Bolt assures on drivers’ pay as licence is renewed

To avoid reducing driver earnings, taxi hailing companies use the booking fee to cover the VAT costs.

In Summary
  • Booking fee was introduced in the country in November 2022 by Uber and Bolt, after they were directed to reduce their commission to 18%.
  • The fee was intended to help the firms circumvent the reduced commission charge.
Bolt branded vehicle

Bolt Kenya, whose licence renewal has been a subject of controversy has received the green light after clearance by NTSA.

The mobile app taxi-haling firm immediately announced that it would stick to the 18 per cent commission but suspend booking fee pending resolutions with the authority.

Suspended booking fee, which NTSA considers illegal, for much longer or its total scrapping off could mean increased burden on drivers in terms of VAT remission unless Bolt seeks an alternative to cater for the VAT costs.

Taxi hailing firms are required to charge drivers VAT on the service fee. However to avoid reducing driver earnings, the companies ride on booking fee to cover the VAT remitted to KRA.

The booking fee was introduced in the country in November last year by Uber and Bolt, after the ministry of transport directed all e-cab companies to reduce their commission to 18 per cent, slightly lower than their standard 20 per cent charge.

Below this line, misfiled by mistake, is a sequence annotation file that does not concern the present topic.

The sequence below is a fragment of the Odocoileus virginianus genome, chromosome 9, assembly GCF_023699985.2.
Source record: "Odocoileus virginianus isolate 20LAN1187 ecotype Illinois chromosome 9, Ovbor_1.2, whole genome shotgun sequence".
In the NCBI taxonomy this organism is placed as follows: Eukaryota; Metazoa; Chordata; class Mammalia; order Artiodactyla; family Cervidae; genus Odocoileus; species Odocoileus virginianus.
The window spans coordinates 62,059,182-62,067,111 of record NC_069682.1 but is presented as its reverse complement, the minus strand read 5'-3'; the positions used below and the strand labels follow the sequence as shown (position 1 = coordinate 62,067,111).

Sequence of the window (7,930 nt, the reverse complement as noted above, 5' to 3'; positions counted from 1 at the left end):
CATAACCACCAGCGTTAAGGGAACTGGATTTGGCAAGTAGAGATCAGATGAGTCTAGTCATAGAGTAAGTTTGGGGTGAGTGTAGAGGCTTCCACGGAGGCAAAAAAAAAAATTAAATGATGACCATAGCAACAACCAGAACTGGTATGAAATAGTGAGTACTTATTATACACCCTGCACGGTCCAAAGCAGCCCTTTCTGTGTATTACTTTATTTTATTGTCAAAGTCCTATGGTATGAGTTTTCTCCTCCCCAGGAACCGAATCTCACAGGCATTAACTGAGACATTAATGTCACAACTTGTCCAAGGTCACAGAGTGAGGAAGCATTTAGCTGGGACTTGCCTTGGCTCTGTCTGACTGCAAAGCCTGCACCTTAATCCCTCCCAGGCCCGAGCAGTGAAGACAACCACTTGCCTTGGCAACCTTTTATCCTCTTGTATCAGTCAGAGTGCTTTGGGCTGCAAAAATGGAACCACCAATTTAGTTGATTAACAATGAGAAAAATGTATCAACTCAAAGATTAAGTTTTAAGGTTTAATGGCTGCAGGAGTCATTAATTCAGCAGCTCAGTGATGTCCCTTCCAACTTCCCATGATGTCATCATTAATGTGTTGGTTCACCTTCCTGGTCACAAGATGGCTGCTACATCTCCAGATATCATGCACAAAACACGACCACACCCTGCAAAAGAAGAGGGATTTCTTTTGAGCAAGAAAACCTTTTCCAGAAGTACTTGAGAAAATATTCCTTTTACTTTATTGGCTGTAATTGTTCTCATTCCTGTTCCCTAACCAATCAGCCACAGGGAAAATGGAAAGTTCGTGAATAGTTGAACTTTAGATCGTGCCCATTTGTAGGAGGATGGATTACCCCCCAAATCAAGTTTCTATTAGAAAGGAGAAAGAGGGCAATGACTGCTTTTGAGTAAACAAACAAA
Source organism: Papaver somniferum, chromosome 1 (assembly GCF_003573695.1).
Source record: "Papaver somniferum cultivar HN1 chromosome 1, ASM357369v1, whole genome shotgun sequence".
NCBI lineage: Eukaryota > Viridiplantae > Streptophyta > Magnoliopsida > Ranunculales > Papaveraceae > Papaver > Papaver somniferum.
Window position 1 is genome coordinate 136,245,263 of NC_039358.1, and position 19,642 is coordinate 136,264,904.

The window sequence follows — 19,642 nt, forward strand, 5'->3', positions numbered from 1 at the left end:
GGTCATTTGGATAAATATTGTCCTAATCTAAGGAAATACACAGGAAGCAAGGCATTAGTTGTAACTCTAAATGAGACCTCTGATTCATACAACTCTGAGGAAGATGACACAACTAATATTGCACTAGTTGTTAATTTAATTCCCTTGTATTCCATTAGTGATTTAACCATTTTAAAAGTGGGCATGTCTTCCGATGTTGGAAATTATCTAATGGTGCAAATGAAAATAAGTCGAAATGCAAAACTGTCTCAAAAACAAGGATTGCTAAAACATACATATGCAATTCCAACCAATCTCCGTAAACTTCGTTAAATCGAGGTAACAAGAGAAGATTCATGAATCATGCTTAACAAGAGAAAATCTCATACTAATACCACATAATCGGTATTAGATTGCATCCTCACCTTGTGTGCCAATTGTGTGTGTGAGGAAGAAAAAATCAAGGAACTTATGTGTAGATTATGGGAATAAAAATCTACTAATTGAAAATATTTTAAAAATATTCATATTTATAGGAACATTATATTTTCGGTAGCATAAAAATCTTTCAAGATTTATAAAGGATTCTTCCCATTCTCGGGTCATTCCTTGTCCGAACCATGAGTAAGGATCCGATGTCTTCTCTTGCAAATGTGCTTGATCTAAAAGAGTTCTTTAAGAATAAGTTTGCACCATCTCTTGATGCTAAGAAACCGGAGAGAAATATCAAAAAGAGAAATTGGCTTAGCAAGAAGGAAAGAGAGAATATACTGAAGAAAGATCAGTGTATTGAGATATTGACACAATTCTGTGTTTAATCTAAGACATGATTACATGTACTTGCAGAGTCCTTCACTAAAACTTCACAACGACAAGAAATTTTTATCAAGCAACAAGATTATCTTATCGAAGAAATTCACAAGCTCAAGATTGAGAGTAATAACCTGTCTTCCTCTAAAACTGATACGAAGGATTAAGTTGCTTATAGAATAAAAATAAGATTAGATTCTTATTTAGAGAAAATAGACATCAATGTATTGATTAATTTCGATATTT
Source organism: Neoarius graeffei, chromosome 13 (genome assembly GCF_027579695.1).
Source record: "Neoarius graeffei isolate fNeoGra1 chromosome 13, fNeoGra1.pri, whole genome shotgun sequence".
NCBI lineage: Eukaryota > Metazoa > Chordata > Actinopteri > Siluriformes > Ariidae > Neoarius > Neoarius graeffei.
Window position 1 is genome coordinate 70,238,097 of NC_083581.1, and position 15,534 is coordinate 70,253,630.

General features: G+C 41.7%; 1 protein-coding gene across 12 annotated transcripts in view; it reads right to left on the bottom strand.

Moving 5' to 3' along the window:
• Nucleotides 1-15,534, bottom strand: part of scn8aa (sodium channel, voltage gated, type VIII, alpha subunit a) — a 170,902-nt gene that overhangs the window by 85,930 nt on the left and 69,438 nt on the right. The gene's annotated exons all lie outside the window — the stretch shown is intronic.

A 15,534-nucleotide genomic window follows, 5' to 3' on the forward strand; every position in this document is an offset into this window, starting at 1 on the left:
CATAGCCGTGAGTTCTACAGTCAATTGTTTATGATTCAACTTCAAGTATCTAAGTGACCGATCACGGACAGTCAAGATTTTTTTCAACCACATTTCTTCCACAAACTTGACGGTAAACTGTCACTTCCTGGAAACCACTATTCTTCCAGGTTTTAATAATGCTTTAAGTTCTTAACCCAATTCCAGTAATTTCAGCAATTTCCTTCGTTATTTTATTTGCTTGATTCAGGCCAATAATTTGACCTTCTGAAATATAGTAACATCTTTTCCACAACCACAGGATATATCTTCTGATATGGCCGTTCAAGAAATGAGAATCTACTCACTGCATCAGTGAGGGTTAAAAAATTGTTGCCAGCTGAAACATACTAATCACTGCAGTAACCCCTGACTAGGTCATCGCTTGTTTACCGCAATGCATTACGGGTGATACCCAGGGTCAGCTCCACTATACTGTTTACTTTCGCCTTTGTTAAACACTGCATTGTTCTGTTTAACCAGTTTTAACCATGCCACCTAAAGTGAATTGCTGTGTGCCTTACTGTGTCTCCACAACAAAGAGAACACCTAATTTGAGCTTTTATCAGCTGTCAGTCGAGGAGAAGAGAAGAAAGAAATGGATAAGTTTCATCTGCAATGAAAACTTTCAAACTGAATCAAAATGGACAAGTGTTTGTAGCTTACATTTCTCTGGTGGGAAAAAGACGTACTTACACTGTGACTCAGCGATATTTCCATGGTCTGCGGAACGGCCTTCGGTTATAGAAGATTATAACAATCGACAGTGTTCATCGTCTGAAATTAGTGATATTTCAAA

Paid by customers, the fee was intended to help the firms circumvent the reduced commission charge.

Responding to The Star on whether the current suspension should pose a concern on drivers' earnings, Bolt Kenya country manager Linda Ndungu said they have taken swift action in response to NTSA's concerns regarding the booking fee with regard to drivers' welfare protection.

“Bolt will always operate within the confines of the law and our commission will remain capped at 18 per cent as per the regulations. We remain committed to cushioning drivers on our platform from any developments that may negatively impact their take-home earnings,” Linda said.

“We are in productive discussions with the regulator regarding the booking fee matter, in pursuit of a mutually agreeable resolution.”

The National Transport and Highways Authority had declined to renew Bolt’s operator license early this month, sighting concerns that had to be addressed.

According to NTSA’s acting director general Cosmas Ngeso, among the reasons that impeded the renewal process was formal complaints from drivers and their representatives regarding alleged non-compliance and violations of the provisions of Transportation Network Companies (TNC), Owners, Drivers and Passengers Regulations, 2022.

"The most pressing concerns are in relation to commission charges and a booking fee which has caused significant concern among the driver community," Ngeso said.

He further noted that they had received complaints, along with substantial evidence that the online taxi company was charging commission rates higher than 18 per cent.

The imposed booking fee was also considered illegal by the authority.

"This is in violation of sub regulation (2) (g) of the TNC regulations," Ngeso said.

NTSA also had concerns related to driver and rider safety with customers accusing driver partners of sexual harassment and assault.


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